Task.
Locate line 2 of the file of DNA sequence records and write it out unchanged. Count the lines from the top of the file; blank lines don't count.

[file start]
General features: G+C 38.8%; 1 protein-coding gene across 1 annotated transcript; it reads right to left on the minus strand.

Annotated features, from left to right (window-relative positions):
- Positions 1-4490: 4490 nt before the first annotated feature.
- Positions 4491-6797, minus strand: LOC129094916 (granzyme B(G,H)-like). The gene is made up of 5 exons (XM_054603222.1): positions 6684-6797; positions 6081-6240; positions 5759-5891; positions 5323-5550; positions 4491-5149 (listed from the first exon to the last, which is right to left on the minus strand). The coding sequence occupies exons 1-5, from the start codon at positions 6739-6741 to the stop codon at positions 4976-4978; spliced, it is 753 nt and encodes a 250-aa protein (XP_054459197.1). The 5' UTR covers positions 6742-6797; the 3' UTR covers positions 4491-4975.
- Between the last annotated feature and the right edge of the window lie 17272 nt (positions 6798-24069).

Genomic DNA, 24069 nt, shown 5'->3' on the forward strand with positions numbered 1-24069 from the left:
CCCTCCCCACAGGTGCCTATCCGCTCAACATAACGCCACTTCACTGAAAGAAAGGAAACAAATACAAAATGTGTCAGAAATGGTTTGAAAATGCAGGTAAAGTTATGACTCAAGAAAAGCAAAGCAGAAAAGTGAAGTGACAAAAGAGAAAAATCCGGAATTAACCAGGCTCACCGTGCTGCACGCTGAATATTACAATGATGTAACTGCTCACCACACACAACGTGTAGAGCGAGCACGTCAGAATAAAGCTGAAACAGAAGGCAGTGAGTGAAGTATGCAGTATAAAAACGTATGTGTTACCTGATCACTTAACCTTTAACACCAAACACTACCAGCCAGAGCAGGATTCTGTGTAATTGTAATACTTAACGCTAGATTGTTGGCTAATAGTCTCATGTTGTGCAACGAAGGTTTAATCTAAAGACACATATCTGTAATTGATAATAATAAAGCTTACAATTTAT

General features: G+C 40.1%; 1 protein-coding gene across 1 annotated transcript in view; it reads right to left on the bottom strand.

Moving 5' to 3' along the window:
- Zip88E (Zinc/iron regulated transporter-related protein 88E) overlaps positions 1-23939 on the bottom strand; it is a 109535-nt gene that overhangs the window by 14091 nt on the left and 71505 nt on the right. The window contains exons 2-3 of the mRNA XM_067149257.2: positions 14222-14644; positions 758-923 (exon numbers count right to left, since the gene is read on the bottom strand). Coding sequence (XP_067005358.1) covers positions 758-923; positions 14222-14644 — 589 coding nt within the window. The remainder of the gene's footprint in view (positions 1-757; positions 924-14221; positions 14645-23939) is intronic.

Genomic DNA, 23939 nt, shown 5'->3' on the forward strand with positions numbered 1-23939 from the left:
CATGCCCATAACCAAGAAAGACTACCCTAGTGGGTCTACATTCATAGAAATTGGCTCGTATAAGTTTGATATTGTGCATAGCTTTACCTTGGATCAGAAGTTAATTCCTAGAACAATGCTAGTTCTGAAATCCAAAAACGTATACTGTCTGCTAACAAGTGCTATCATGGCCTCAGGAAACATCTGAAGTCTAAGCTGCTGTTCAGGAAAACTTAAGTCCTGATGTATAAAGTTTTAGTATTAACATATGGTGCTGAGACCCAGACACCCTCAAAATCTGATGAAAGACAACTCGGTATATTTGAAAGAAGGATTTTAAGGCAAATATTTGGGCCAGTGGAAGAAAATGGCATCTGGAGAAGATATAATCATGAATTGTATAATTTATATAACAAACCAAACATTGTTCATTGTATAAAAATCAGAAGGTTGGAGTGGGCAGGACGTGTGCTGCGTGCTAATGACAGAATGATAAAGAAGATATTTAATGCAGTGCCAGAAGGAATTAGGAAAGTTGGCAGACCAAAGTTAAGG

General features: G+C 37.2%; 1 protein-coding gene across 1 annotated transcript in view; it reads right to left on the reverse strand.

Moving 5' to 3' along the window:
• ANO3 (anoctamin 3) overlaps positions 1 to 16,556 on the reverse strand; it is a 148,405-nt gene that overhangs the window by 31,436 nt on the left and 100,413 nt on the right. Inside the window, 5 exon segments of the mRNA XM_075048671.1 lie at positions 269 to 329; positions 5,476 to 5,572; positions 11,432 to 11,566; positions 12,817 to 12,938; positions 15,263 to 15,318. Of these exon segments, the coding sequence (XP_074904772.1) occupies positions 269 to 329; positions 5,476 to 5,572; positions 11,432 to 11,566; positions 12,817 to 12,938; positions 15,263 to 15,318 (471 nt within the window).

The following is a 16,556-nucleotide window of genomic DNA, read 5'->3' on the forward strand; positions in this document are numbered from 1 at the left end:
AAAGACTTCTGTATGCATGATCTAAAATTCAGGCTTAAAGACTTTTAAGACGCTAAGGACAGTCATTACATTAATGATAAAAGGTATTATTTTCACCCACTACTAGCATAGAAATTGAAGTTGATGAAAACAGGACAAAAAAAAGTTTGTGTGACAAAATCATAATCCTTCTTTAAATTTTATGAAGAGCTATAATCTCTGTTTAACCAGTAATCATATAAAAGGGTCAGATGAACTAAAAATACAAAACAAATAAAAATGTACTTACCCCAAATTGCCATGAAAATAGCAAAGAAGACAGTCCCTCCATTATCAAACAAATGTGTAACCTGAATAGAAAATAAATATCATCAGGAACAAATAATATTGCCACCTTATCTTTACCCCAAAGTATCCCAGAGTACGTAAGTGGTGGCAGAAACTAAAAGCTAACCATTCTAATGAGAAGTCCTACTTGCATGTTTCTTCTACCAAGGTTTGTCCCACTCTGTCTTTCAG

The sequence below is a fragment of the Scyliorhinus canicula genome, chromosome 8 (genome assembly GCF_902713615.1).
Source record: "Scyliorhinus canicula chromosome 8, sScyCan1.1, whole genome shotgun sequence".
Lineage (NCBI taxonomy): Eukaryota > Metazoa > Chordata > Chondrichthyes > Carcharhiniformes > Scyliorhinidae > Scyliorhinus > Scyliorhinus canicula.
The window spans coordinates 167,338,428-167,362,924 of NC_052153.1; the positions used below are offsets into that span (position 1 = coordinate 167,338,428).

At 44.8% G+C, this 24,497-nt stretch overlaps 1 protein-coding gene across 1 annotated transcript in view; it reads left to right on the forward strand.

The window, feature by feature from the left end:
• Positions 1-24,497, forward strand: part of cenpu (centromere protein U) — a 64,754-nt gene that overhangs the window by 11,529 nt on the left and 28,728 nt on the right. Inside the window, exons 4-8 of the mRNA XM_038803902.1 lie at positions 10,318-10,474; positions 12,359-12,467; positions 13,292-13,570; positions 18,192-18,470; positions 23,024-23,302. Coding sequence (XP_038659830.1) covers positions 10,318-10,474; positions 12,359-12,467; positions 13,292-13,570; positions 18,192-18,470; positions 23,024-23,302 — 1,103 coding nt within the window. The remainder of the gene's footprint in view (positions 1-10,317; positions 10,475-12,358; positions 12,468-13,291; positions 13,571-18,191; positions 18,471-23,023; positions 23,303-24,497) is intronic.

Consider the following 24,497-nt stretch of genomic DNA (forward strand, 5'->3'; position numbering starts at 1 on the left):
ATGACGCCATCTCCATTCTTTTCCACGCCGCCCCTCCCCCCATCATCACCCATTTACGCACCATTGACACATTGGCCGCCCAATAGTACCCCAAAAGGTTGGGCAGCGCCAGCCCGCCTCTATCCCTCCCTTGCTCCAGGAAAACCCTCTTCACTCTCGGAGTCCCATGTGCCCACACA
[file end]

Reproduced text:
Annotated features, from left to right (window-relative positions):